While banking and consulting jobs tend to dominate the conversation surrounding internships, RealArts@Penn, a program that helps students find summer internships in creative fields, offers a different path.
This year, RealArts@Penn is offering 24 internships in industries such as publishing, television, and museum administration. Students can apply for jobs with organizations such as the Library of Congress, Philadelphia Magazine, Pitchfork Magazine, and Brooklyn Films. All interns receive a $4,000 stipend.
English professor Anthony DeCurtis, faculty director of RealArts@Penn, said the program was created in 2007 out of the Center for Programs in Contemporary Writing because students interested in writing were struggling to find summer internships.
“It was kind of a different experience at Penn than being at Wharton or being at some preprofessional program where the internship situation is a much more formalized structure,” DeCurtis said. “We thought if there was a way for us to step in and provide more structure to the process, and also provide them with some financial support, that would be key.”
English professor Al Filreis, faculty director of the Kelly Writers House and director of CPCW, said offering stipends through RealArts@Penn has allowed students to lean towards creative internships.
“The revolutionary concept for RealArts is that students in the arts and humanities don’t have to turn down internships in the field of their interest,” Filreis said. “They don’t have to take business internships or internships at banks, even though this may be their second choice, simply because they pay.”
Mingo Reynolds, director of RealArts@Penn and CPCW director of administration, said legal changes in the internship field mean many interns are paid by companies. But the pay rate is still often not enough to cover the excessive cost of housing.
For the third year in a row, RealArts@Penn is also offering the RealArts@Penn Internship Prize, which grants supplemental funding to 10 to 15 students who have found creative internships on their own. Applications will open in March on a rolling basis.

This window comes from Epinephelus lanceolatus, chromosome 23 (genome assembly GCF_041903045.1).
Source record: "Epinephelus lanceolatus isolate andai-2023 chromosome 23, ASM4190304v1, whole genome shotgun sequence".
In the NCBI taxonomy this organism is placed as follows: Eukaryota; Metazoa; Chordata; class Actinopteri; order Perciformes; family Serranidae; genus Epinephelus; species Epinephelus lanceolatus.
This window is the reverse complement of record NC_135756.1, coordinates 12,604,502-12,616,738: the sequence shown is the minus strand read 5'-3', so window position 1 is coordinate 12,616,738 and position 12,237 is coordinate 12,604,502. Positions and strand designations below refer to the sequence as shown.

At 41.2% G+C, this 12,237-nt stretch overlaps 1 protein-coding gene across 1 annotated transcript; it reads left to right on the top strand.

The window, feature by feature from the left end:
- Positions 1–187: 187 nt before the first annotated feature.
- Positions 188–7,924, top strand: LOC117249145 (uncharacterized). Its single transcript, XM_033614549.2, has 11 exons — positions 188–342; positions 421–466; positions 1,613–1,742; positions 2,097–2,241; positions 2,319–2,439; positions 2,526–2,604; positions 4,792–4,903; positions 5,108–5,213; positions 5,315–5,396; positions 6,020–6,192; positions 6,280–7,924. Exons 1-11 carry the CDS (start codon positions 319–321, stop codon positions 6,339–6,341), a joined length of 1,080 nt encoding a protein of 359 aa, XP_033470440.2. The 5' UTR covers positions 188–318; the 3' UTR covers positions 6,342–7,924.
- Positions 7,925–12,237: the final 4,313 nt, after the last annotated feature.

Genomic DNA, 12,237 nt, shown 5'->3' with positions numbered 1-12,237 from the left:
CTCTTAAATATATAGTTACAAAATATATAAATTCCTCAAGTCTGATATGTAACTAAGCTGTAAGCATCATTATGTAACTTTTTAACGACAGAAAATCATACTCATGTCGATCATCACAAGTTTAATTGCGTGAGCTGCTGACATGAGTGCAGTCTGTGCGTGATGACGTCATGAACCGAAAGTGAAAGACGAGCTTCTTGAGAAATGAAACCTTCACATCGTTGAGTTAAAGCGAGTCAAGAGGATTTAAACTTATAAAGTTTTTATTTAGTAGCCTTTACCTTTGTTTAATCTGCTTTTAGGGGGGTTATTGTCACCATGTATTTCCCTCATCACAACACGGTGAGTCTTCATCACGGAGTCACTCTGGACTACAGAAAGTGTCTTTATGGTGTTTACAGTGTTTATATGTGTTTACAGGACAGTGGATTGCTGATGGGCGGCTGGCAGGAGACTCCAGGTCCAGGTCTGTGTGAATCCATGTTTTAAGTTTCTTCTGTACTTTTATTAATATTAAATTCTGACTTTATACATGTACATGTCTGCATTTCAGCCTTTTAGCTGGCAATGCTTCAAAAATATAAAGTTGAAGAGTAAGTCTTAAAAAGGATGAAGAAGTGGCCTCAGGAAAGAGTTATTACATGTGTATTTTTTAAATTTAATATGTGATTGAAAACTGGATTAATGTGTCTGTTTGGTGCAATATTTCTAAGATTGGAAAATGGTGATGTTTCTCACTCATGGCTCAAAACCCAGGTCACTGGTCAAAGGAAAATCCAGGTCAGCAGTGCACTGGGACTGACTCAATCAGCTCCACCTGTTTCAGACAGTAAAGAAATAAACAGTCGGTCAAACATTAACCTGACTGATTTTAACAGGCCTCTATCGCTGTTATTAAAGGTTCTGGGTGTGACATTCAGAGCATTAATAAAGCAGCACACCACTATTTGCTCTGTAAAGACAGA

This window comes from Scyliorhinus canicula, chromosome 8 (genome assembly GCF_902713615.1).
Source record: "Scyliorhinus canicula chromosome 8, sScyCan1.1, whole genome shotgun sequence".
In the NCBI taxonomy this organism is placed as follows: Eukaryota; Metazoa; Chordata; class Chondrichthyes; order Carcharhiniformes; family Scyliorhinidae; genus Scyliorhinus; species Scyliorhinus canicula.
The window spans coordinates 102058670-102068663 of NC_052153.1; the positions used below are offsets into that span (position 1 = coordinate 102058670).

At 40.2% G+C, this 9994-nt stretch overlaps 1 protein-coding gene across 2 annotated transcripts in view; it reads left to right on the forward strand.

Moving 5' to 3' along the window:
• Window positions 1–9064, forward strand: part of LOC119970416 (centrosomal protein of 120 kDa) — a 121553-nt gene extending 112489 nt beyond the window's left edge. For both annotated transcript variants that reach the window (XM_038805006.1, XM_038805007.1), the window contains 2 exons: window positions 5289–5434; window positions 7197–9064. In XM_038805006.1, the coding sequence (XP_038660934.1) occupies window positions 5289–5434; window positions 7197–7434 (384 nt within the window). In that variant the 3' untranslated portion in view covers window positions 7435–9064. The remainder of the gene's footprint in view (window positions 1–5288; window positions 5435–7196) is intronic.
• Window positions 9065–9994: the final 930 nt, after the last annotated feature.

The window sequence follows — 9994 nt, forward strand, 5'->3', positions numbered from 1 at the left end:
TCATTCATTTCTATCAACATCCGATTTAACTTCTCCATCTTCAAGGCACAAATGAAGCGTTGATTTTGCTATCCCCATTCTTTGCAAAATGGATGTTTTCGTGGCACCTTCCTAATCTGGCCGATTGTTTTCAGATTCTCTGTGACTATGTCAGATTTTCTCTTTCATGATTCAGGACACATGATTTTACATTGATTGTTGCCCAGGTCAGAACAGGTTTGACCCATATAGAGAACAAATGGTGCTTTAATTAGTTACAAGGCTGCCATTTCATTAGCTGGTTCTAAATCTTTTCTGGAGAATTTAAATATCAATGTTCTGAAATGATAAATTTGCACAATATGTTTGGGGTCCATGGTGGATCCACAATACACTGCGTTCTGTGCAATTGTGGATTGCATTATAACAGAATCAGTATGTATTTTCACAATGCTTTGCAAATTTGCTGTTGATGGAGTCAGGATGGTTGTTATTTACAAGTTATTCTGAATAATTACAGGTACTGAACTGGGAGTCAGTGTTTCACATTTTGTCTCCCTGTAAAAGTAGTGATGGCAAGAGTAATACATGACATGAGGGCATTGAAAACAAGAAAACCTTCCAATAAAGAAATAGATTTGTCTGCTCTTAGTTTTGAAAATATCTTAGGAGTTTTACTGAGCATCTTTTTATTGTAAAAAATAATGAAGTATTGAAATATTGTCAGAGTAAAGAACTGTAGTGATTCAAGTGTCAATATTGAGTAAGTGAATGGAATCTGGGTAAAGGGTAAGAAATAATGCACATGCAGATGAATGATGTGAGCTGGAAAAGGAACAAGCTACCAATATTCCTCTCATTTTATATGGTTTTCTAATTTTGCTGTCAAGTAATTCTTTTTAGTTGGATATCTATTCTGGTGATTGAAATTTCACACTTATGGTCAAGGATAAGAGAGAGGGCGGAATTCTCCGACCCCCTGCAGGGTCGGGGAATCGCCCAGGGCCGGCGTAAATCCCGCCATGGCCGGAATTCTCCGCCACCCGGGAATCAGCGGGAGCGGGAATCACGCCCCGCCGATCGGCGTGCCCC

While Reynolds said some RealArts@Penn interns receive return offers, she added the internships can be valuable even if they do not lead to jobs.
“Even if [students] don’t get hired, they feel like they have someone in the business that they can bounce ideas off of or get some mentoring around when they are looking for a job,” Reynolds said. “They can be another level of career counseling outside of the Penn walls."
Reynolds said the program has seen about 500 applications consistently for the past three or four years, adding that applicants come from all over Penn.
“[There are] lots of folks from Wharton and all over the School of Arts and Sciences," she said. “A lot of Wharton students want to, at least one summer, experience something that isn’t big-time finance.”
Because of RealArts@Penn's diverse applicant pool, neither Reynolds nor Filreis are worried that declining numbers of humanities majors will cause decreased interest in the program.
“I feel like even if people aren’t majoring as much in the humanities, there is still a very intense and passionate interest in the student body for this,” Reynolds said. “There is a tendency for students to feel like they need to study something that is a little more marketable or easily translated into a job after graduation, but the desire to write and a love for creative humanities is still very alive in them."
Filreis said he hopes RealArts@Penn will help students feel more comfortable pursuing creative internships.
“Some students feel parental pressure to take paid, official, fancy summer internships and a lot of students feel bad about wanting to do something unusual,” he said. “The RealArts program enables us to give an official designation – it gives credence so that students can say proudly among families and friends, ‘yeah, I have been awarded this special thing, this RealArts internship.'"